Planet Found Orbiting in the Habitable Zone of Our Closest Neighbor Star, Proxima Centauri

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We’ve done a lot of writing in the past about potentially “Earth-like” (generally meaning potentially rocky and habitable) planets outside of our own solar system, but this new one has a noteworthy distinction: It orbits a star in the Alpha Centauri system—the closest star system to Earth. That means there’s a potentially habitable world just around 4.25 lightyears away.

Not too long ago, even this planet—dubbed Proxima b after the star it orbits, Proxima Centauri—wouldn’t have been quite as exciting, because 4.25 lightyears, despite its relative proximity to Earth, is still impossibly, mind-bogglingly far away. (If you’d like to really get your sense of space distances grounded, head over to this fun kind-of-game that lets you scroll through the solar system to scale with the Moon the size of a single pixel. Things get pretty crazy after Mars.)

At that distance, it’s hard to know just how “Earth-like” the planet is, but based on its distance from Proxima Centauri and its size, the scientists who discovered it wrote in Nature that the data suggests it’s in its host star’s habitable zone—where its surface temperature could make it host to liquid water—and it’s probably a rocky world like Earth. However, as we’re quickly (or maybe too slowly) learning here on Earth, lots of factors affect how warm a planet is and whether or not it’s habitable, and Proxima b could very well be missing an atmosphere entirely due to X-Ray bursts from its own star. (Even Venus, which is positively Hellish today, could once have been habitable.)

But that’s where the really exciting part comes in: We may have a way to get up close and personal with Proxima b in the not-too-distant future. While sending humans that far out into space is a feat probably well beyond our lifetimes, sending tiny space probes out there could be a real possibility, and Stephen Hawking is already on board with a plan to send them to the Alpha Centauri system with Breakthrough Starshot. That means, unlike other exoplanets, we could actually find out firsthand what Proxima b is like and how well it matches up with scientists’ expectations—and, hey, if there is alien life there … bonus?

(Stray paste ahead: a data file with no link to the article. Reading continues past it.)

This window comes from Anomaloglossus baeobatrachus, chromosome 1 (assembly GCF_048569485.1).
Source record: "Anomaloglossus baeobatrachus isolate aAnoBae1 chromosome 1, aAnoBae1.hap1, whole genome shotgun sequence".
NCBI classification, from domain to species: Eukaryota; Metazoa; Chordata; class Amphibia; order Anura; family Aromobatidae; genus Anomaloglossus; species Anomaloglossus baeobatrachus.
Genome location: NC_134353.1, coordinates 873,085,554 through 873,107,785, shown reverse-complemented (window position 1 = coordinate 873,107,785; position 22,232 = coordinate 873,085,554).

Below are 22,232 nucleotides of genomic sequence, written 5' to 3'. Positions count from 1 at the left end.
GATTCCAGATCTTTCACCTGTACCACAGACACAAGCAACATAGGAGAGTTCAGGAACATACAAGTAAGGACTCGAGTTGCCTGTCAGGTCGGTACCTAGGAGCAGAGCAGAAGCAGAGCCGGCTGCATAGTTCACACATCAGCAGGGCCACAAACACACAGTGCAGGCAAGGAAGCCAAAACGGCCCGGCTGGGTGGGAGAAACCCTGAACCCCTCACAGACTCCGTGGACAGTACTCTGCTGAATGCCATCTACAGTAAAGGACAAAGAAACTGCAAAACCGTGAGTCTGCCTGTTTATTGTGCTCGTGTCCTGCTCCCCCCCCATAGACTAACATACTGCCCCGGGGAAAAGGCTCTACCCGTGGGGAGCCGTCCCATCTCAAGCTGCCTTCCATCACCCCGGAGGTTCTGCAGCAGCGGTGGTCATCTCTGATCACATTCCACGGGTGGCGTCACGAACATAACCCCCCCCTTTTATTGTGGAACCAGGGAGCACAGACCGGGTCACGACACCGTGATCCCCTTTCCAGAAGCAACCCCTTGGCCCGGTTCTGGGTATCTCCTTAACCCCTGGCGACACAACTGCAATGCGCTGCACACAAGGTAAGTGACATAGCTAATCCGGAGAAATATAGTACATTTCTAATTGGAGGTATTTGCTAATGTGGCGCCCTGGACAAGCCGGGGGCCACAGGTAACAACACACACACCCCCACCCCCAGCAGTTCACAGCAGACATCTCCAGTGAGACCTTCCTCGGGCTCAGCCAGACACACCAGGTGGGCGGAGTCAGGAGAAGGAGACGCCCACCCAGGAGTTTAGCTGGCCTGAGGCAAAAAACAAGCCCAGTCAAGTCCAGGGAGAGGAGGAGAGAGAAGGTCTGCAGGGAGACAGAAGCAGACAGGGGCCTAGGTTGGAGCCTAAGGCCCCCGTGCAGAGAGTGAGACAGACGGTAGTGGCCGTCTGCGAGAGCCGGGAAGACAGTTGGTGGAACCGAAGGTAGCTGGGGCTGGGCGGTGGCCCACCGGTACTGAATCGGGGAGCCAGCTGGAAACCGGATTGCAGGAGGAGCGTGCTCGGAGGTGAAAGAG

Even Starshot is still a few years and technological advancements away, but having a real exoplanet to study when we finally get there is a huge benefit that will surely be worked into those plans—and could boost the drive to make them happen. So let’s get out there and explore this potentially habitable planet! Judging by how things are going down here, we may need it one day.

(via, image via Matt Hendrick on Flickr)

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Dan Van Winkle
Dan Van Winkle (he) is an editor and manager who has been working in digital media since 2013, first at now-defunct Geekosystem (RIP), and then at The Mary Sue starting in 2014, specializing in gaming, science, and technology. Outside of his professional experience, he has been active in video game modding and development as a hobby for many years. He lives in North Carolina with Lisa Brown (his wife) and Liz Lemon (their dog), both of whom are the best, and you will regret challenging him at Smash Bros.